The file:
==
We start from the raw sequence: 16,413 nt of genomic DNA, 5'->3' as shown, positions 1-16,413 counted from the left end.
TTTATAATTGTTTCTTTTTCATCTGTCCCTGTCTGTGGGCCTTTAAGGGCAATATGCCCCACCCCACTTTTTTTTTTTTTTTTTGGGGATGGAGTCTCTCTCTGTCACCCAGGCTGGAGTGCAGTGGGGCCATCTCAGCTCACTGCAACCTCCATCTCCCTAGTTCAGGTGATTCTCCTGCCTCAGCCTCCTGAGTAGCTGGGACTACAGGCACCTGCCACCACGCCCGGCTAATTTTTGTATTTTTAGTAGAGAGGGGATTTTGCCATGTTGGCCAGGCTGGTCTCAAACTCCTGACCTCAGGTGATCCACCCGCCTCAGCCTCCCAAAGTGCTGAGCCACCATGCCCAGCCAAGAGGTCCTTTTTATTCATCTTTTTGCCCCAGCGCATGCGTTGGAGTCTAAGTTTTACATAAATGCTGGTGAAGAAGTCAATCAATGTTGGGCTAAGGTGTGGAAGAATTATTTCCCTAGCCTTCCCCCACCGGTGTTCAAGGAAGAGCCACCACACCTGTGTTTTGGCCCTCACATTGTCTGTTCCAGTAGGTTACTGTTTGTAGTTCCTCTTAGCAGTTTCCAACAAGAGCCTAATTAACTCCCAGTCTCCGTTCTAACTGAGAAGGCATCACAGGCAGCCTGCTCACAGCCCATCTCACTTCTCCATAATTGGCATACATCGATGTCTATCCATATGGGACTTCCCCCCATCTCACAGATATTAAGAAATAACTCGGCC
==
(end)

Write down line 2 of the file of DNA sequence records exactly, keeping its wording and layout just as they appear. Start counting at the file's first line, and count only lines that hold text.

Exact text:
TTTATAATTGTTTCTTTTTCATCTGTCCCTGTCTGTGGGCCTTTAAGGGCAATATGCCCCACCCCACTTTTTTTTTTTTTTTTTGGGGATGGAGTCTCTCTCTGTCACCCAGGCTGGAGTGCAGTGGGGCCATCTCAGCTCACTGCAACCTCCATCTCCCTAGTTCAGGTGATTCTCCTGCCTCAGCCTCCTGAGTAGCTGGGACTACAGGCACCTGCCACCACGCCCGGCTAATTTTTGTATTTTTAGTAGAGAGGGGATTTTGCCATGTTGGCCAGGCTGGTCTCAAACTCCTGACCTCAGGTGATCCACCCGCCTCAGCCTCCCAAAGTGCTGAGCCACCATGCCCAGCCAAGAGGTCCTTTTTATTCATCTTTTTGCCCCAGCGCATGCGTTGGAGTCTAAGTTTTACATAAATGCTGGTGAAGAAGTCAATCAATGTTGGGCTAAGGTGTGGAAGAATTATTTCCCTAGCCTTCCCCCACCGGTGTTCAAGGAAGAGCCACCACACCTGTGTTTTGGCCCTCACATTGTCTGTTCCAGTAGGTTACTGTTTGTAGTTCCTCTTAGCAGTTTCCAACAAGAGCCTAATTAACTCCCAGTCTCCGTTCTAACTGAGAAGGCATCACAGGCAGCCTGCTCACAGCCCATCTCACTTCTCCATAATTGGCATACATCGATGTCTATCCATATGGGACTTCCCCCCATCTCACAGATATTAAGAAATAACTCGGCC